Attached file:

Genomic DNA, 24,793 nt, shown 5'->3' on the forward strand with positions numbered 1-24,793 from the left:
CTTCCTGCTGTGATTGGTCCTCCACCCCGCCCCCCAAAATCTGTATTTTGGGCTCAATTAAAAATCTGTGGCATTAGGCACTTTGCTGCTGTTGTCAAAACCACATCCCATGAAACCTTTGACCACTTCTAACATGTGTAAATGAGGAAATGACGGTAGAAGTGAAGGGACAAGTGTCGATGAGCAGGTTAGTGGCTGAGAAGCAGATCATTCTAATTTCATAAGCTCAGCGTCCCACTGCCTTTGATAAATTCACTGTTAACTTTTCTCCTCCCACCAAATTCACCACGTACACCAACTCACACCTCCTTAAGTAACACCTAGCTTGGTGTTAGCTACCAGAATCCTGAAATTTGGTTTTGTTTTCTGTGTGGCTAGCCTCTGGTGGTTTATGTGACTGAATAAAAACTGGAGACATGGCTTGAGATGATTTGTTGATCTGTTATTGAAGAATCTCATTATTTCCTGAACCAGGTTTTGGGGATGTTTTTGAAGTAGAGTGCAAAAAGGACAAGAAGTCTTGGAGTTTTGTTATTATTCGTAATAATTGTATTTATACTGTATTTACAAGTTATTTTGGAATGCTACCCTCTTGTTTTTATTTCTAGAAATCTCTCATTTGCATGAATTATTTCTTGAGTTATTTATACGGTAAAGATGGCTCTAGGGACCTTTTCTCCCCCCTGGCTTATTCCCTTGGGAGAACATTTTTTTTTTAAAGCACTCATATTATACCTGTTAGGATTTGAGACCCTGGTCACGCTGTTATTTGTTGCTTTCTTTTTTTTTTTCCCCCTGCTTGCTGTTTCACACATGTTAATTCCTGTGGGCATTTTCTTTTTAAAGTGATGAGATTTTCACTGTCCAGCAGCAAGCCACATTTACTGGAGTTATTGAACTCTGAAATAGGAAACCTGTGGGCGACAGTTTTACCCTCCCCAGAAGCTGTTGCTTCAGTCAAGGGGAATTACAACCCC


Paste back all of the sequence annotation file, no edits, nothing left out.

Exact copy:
Genomic DNA, 24,793 nt, shown 5'->3' on the forward strand with positions numbered 1-24,793 from the left:
CTTCCTGCTGTGATTGGTCCTCCACCCCGCCCCCCAAAATCTGTATTTTGGGCTCAATTAAAAATCTGTGGCATTAGGCACTTTGCTGCTGTTGTCAAAACCACATCCCATGAAACCTTTGACCACTTCTAACATGTGTAAATGAGGAAATGACGGTAGAAGTGAAGGGACAAGTGTCGATGAGCAGGTTAGTGGCTGAGAAGCAGATCATTCTAATTTCATAAGCTCAGCGTCCCACTGCCTTTGATAAATTCACTGTTAACTTTTCTCCTCCCACCAAATTCACCACGTACACCAACTCACACCTCCTTAAGTAACACCTAGCTTGGTGTTAGCTACCAGAATCCTGAAATTTGGTTTTGTTTTCTGTGTGGCTAGCCTCTGGTGGTTTATGTGACTGAATAAAAACTGGAGACATGGCTTGAGATGATTTGTTGATCTGTTATTGAAGAATCTCATTATTTCCTGAACCAGGTTTTGGGGATGTTTTTGAAGTAGAGTGCAAAAAGGACAAGAAGTCTTGGAGTTTTGTTATTATTCGTAATAATTGTATTTATACTGTATTTACAAGTTATTTTGGAATGCTACCCTCTTGTTTTTATTTCTAGAAATCTCTCATTTGCATGAATTATTTCTTGAGTTATTTATACGGTAAAGATGGCTCTAGGGACCTTTTCTCCCCCCTGGCTTATTCCCTTGGGAGAACATTTTTTTTTTAAAGCACTCATATTATACCTGTTAGGATTTGAGACCCTGGTCACGCTGTTATTTGTTGCTTTCTTTTTTTTTTTCCCCCTGCTTGCTGTTTCACACATGTTAATTCCTGTGGGCATTTTCTTTTTAAAGTGATGAGATTTTCACTGTCCAGCAGCAAGCCACATTTACTGGAGTTATTGAACTCTGAAATAGGAAACCTGTGGGCGACAGTTTTACCCTCCCCAGAAGCTGTTGCTTCAGTCAAGGGGAATTACAACCCC